In the case of Bulgaria, MEDEL stated that this country is faced with serious deficiencies of the judiciary system, aggravated by constant and severe pressures on judges – especially on the President of the Bulgarian High Court – as well as by a “disproportion of forces among judges and prosecutors, in a country where the prosecutors are still organized based on the Soviet model of «prokuratura»”.

“All these observations and concerns from Bulgaria, supported by concrete examples, were ignored by European Commission’s experts”, MEDEL stated in the letter.

MEDEL’s letter to President Junker and Commissioner Jourová on 14 Dec. 2018 was analyzed at the level of the European Commission and it received a reply on 28 Jan. 2019.

“Let me first of all assure you that the Commission continues to follow developments very closely in both Romania and Bulgaria”, and “the Commission relies on input from national authorities and judicial institutions, representatives of civil society and professional organizations, and independent observers such as the Council of Europe, and strives to provide a neutral analysis and assessment of progress”, the letter from the European Commission stated.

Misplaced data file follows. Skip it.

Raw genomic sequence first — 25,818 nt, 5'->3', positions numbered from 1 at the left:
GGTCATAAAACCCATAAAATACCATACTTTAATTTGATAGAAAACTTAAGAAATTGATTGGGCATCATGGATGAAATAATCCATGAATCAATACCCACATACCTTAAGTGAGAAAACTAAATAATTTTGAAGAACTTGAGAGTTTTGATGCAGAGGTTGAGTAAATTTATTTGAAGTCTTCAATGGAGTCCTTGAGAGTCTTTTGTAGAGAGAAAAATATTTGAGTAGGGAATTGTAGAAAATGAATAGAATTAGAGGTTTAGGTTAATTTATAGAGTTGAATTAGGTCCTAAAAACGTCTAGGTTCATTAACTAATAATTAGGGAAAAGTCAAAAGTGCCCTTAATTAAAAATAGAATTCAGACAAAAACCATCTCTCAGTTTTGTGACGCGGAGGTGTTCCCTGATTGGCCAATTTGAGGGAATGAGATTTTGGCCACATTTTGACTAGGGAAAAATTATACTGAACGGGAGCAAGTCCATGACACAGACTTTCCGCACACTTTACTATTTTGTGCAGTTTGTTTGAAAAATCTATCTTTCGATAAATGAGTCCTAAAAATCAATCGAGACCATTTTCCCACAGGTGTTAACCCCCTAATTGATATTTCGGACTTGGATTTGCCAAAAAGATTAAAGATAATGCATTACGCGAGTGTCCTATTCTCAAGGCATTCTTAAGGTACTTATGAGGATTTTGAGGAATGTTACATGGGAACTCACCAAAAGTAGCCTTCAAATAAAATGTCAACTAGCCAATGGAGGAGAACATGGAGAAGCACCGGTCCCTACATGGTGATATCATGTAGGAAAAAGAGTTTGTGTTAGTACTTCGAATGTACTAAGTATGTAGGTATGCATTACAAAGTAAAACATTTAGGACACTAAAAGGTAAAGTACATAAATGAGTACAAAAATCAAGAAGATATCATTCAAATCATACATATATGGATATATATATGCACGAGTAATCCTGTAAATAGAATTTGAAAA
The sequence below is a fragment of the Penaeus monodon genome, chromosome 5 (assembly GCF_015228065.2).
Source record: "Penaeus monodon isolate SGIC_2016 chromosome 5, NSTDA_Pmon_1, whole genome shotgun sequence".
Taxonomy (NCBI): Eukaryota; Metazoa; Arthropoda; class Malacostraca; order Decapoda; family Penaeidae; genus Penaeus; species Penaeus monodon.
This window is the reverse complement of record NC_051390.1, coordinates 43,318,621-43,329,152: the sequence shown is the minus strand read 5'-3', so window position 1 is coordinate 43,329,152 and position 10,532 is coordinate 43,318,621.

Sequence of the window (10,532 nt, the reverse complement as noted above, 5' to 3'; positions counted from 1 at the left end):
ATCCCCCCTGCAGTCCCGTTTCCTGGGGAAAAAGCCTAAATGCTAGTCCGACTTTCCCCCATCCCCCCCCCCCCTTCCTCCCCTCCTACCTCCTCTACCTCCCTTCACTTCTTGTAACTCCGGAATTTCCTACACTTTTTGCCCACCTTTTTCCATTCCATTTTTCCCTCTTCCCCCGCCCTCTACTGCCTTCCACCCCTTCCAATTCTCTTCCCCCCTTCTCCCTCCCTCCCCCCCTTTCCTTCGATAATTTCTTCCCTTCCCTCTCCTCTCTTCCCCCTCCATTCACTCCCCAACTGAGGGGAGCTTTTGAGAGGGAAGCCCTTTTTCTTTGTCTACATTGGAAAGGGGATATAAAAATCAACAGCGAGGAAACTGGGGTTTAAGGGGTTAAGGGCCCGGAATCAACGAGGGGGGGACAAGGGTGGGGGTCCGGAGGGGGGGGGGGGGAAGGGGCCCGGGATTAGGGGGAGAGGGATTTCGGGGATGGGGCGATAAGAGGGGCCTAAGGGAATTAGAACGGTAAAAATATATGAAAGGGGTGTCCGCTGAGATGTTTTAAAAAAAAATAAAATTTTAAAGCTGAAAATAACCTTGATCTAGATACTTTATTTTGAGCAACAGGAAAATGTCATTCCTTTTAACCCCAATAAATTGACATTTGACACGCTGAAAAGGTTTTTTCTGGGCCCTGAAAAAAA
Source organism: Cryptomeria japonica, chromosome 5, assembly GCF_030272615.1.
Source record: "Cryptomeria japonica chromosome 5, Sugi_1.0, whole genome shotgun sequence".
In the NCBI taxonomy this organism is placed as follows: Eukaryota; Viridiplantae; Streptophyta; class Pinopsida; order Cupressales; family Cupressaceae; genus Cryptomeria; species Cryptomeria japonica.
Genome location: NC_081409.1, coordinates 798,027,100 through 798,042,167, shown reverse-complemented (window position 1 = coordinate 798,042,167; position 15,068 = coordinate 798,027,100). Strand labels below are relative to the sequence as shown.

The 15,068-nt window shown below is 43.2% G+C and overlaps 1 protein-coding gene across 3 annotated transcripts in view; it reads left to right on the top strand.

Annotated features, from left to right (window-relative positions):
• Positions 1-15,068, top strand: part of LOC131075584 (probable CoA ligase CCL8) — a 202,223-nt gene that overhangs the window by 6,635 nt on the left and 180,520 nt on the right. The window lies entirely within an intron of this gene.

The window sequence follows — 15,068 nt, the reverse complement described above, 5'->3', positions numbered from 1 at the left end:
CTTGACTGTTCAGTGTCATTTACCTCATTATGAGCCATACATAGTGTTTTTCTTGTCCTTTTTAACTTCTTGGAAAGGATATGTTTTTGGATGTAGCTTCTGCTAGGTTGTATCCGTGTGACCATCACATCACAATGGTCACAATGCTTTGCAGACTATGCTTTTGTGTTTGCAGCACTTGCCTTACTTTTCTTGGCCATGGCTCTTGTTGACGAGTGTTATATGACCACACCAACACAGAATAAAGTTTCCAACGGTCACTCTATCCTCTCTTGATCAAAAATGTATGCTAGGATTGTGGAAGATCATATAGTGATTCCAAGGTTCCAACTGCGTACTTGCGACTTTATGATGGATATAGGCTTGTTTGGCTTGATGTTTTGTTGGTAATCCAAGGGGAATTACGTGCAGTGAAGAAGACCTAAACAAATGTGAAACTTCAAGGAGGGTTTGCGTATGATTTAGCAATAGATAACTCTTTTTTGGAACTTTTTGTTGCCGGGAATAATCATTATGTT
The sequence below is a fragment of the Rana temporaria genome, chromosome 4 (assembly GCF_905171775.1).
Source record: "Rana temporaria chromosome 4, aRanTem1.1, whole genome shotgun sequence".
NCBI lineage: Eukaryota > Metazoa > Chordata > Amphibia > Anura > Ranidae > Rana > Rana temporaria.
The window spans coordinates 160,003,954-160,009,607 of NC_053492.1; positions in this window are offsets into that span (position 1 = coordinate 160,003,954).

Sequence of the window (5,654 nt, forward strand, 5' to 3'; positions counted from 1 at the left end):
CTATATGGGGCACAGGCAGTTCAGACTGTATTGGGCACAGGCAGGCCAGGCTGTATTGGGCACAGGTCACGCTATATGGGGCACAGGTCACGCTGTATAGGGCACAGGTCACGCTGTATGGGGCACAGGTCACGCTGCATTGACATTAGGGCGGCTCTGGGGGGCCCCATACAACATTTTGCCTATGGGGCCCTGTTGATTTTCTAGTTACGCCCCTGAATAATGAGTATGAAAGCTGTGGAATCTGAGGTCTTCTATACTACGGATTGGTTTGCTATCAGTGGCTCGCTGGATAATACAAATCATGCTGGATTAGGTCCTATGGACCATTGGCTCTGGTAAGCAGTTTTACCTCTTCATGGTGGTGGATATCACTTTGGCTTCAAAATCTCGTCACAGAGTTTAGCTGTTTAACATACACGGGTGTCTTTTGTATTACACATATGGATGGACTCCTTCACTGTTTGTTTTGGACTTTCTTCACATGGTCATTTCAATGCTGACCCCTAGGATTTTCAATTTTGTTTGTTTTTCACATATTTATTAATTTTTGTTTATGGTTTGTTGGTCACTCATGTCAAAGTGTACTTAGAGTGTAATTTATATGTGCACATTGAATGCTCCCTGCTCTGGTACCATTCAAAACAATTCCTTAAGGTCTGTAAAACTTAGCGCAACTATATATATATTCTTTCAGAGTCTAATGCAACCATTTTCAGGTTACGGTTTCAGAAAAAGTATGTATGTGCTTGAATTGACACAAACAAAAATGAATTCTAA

In the case of Romania, the letter stated that cooperation between judiciary and Romanian intelligence services is “known to the Commission from public debate, documents and discussions with stakeholders, including the various magistrates' associations”.

“Moreover, the [CVM] report clearly acknowledges the claims of abuses in relation to this cooperation and the role that these claims play in the public debate surrounding the amendments  to the Justice laws, as well as the amendments to the Criminal Code and Criminal Procedure Code”, the letter stated.

At the same time, “the democratic control over the national intelligence services fall outside the CVM benchmarks - and outside the competences of the EU, in accordance with the Treaty”, the European Commission claims in the reply to MEDEL.